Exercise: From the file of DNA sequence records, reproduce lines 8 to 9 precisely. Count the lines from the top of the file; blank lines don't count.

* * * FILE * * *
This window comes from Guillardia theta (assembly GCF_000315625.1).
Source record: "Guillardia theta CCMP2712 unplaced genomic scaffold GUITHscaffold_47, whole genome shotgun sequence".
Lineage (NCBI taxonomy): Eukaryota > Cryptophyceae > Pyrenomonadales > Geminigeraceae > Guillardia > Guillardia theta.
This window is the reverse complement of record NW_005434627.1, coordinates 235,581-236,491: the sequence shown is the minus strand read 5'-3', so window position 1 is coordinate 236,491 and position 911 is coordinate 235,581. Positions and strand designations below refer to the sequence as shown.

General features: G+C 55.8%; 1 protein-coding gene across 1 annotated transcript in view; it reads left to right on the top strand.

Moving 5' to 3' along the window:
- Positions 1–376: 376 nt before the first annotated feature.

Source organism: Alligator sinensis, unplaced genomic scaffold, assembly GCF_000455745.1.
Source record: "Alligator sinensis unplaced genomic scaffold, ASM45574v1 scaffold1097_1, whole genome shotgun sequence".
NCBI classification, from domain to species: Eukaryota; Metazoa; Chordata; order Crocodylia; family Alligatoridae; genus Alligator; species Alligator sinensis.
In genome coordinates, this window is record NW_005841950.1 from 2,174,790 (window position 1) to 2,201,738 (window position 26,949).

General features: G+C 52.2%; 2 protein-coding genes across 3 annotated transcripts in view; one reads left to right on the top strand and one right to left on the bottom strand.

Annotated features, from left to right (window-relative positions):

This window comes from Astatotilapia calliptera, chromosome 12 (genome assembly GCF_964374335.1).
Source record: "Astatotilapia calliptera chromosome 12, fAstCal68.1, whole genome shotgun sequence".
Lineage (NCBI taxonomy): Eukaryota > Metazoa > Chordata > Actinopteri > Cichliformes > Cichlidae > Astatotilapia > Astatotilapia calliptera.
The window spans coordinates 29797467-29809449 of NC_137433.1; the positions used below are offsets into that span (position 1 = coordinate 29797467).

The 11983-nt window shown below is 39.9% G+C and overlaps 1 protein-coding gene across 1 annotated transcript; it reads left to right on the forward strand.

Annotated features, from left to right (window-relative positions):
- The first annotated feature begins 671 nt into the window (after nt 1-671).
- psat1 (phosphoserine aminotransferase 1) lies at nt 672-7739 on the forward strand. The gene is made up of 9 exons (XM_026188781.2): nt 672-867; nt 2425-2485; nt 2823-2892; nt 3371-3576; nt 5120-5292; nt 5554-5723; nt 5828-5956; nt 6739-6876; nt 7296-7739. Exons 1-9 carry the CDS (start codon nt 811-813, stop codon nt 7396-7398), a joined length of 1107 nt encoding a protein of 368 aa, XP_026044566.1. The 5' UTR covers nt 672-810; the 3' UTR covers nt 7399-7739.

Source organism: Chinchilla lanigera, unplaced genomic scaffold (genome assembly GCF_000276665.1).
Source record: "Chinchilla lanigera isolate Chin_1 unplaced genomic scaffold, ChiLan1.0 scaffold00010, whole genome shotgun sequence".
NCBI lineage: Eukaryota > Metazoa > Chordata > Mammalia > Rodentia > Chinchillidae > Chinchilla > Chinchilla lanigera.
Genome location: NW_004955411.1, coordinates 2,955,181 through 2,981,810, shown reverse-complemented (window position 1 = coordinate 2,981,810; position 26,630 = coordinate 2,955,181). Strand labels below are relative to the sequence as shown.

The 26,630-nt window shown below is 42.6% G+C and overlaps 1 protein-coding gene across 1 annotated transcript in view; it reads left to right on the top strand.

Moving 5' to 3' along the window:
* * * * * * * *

Source organism: Alligator sinensis, unplaced genomic scaffold, assembly GCF_000455745.1.
Source record: "Alligator sinensis unplaced genomic scaffold, ASM45574v1 scaffold1097_1, whole genome shotgun sequence".